Small superficially ulcerated skin lesions were observed between October 2009 and September 2011 during captive care of two orphaned sea otter pups: one northern (Enhydra lutris kenyoni) in Alaska and one southern (Enhydra lutris nereis) in California. Inclusions consistent with poxviral infection were diagnosed by histopathology in both cases. Virions consistent with poxvirus virions were seen on electron microscopy in the northern sea otter, and the virus was successfully propagated in cell culture. DNA extraction, pan-chordopoxviral PCR amplification, and sequencing of the DNA-dependent DNA polymerase gene revealed that both cases were caused by a novel AT-rich poxvirus. Bayesian and maximum likelihood phylogenetic analyses found that the virus is divergent from other known poxviruses at a level consistent with a novel genus. These cases were self-limiting and did not appear to be associated with systemic illness. To our knowledge, this is the first report of a poxvirus in a mustelid species. The source of this virus, mode of transmission, zoonotic potential, and biological significance are undetermined.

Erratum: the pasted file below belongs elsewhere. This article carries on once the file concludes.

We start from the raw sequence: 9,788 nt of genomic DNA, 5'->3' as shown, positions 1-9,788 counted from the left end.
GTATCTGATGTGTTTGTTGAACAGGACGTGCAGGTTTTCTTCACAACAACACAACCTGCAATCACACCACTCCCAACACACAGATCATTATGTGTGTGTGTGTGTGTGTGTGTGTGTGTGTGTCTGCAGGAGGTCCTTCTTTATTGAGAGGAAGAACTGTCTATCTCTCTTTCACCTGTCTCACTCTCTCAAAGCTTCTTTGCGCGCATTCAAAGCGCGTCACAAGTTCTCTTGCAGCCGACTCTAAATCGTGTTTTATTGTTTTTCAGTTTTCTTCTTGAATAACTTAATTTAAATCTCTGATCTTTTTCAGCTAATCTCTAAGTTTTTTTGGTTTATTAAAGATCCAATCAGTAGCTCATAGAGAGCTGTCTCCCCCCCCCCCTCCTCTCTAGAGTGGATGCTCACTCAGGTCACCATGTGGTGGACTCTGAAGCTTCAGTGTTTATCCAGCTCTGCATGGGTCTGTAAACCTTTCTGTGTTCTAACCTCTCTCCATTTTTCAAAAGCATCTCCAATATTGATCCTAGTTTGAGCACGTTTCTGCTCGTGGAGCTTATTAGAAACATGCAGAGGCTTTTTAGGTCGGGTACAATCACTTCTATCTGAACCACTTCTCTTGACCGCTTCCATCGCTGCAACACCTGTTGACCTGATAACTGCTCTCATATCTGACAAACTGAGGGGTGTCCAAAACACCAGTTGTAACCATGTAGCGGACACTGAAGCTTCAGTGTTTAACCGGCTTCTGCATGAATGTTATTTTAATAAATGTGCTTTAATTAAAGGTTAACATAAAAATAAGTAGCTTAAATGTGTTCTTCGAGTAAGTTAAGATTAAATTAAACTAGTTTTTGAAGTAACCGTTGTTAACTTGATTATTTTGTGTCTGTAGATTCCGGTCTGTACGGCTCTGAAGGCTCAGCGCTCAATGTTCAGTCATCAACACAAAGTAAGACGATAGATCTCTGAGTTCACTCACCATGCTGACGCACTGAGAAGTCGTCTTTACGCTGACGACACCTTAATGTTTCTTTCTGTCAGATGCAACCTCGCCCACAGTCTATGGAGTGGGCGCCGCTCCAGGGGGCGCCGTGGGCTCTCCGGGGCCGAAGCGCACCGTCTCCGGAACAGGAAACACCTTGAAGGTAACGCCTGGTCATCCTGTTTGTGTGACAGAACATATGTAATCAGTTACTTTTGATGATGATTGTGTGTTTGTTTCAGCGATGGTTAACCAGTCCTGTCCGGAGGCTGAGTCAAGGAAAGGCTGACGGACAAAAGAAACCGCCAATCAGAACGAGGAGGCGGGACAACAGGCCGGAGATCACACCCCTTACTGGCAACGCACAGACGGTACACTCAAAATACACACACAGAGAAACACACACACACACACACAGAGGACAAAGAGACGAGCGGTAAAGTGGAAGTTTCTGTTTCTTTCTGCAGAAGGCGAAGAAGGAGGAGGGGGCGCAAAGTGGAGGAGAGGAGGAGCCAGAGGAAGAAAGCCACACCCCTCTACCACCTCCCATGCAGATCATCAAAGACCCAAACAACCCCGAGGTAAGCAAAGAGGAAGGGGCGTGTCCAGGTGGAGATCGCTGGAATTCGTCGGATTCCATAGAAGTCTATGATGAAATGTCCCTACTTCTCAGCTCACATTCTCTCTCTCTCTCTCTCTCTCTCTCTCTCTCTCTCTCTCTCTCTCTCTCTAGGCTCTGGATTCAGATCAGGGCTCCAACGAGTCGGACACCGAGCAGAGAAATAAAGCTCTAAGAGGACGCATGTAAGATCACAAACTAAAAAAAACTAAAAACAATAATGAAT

: Streptococcus phocae is a pathogen of marine mammals, although its pathogenicity remains poorly understood. Recovery of this bacterium from asymptomatic carriers suggests that it is an opportunistic pathogen. We investigated the role of S. phocae in naturally occurring disease and its significance as a pathogen based on postmortem investigations. Between 2007 and 2012, 1,696 whole carcasses, tissue samples, or both were submitted from the northeastern Pacific and Arctic Canada for diagnostic testing. Streptococcus phocae was cultured from phocids ( n=66), otariids ( n=12), harbor porpoises ( Phocoena phocoena; n=5), and sea otters ( Enhydra lutris; n=2). Pathologic manifestations of S. phocae-associated disease included localized, as well as systemic, inflammatory lesions with common findings of suppurative bronchopneumonia ( n=17) and bacteremia ( n=27). Lung lesions were frequently culture-positive for S. phocae, suggesting commensal colonization of the oropharynx with subsequent opportunistic infection of the respiratory tract during tissue injury, coinfection, immunosuppression, or other debilitating conditions. The presence of a positive spleen culture, and interpretations at necropsy and histopathology, were used to determine the presence of S. phocae bacteremia. Less frequent lesions that were culture positive for S. phocae included abscesses ( n=9), meningitis ( n=7), and cellulitis ( n=1). The majority of cases with S. phocae lesions featured pre-existing conditions that presumably contributed to some degree of debilitation or immunosuppression, including emaciation ( n=29), liver mercury accumulation ( n=29), trauma ( n=22), severe pulmonary or cardiovascular nematodiasis ( n=9), concurrent bacterial or viral infections ( n=8), or sarcocystosis ( n=6). These findings suggest that S. phocae could be characterized as an opportunistic pathogen, associated with debilitating conditions in stranded and rehabilitating marine mammals. Wildlife investigators can use these results to draw more definitive conclusions regarding positive S. phocae cultures during postmortem studies in marine mammals.